To support their teacher apprenticeship programs, some states have utilized American Rescue Plan funding or ESSA Title II money. President Biden’s support of expanding such programs is a necessary and sustainable step in easing the educator shortage.  

Creating a Lasting Impact 

As the Biden administration continues to work toward a better, safer and stabilized Public School system, they strive to make educator’s feel heard and seen. Additional achievements and voice amplification include the following:    

  • President Biden and Vice President Harris have worked toward building an administration reflecting American diversity. Biden replaced Betsy DeVos with Secretary of Education Miguel Cardona.  

  • He appointed Justice Ketanji Brown Jackson as the first Black woman to serve on the U.S. Supreme Court. Through these efforts, schoolchildren can see their identities reflected in the people who hold our nation’s highest positions of power as confirmation that their dreams are within reach.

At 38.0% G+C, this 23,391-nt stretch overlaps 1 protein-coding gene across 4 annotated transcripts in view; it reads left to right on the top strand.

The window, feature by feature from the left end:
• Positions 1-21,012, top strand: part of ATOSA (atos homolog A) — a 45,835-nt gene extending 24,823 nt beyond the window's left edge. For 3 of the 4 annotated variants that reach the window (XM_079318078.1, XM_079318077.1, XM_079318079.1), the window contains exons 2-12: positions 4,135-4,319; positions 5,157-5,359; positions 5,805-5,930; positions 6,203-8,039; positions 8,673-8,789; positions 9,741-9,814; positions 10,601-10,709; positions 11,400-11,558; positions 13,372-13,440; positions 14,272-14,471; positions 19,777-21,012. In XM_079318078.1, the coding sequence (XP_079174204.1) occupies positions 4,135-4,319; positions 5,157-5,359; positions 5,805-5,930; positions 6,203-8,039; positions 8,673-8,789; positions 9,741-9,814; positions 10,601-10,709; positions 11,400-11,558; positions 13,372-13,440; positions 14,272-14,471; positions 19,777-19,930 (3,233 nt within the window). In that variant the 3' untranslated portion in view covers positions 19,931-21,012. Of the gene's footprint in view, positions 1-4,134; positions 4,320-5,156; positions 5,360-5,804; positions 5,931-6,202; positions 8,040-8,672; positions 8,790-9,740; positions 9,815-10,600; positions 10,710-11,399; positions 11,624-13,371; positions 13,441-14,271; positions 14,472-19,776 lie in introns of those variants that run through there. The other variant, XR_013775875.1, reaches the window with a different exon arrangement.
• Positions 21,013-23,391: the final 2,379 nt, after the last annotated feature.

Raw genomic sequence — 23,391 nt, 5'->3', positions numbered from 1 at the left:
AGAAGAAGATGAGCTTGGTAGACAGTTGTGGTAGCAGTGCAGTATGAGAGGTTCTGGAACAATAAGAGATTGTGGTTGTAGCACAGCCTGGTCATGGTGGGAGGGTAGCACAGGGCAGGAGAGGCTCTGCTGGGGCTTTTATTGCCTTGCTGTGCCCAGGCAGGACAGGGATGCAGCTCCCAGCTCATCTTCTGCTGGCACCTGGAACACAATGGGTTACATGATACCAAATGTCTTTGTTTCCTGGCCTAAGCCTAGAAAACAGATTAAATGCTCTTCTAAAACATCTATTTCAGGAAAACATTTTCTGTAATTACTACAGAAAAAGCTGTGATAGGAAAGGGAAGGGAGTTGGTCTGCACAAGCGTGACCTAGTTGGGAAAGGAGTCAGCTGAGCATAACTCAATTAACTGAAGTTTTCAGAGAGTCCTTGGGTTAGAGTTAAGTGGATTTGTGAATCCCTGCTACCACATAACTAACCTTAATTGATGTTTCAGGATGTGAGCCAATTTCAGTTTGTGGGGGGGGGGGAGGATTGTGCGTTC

• Both President Biden and Vice President Harris have addressed the NEA Representative Assembly, invited memebers to the White House, and expressed their support and gratitude for American educators.  

  • The Department of Labor inducted Andrea Beeman, an Education support professional and an NEA member into the U.S. Department of Labor’s Hall of Honor on behalf of all ESPs to highlight their essential role in school operations. 

  • The administration announced its support for a path to universal school meals at the White House Conference on Nutrition, Hunger and Health. 

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National Education Association

Great public schools for every student

The National Education Association (NEA), the nation's largest professional employee organization, is committed to advancing the cause of public education. NEA's 3 million members work at every level of education—from pre-school to university graduate programs. NEA has affiliate organizations in every state and in more than 14,000 communities across the United States.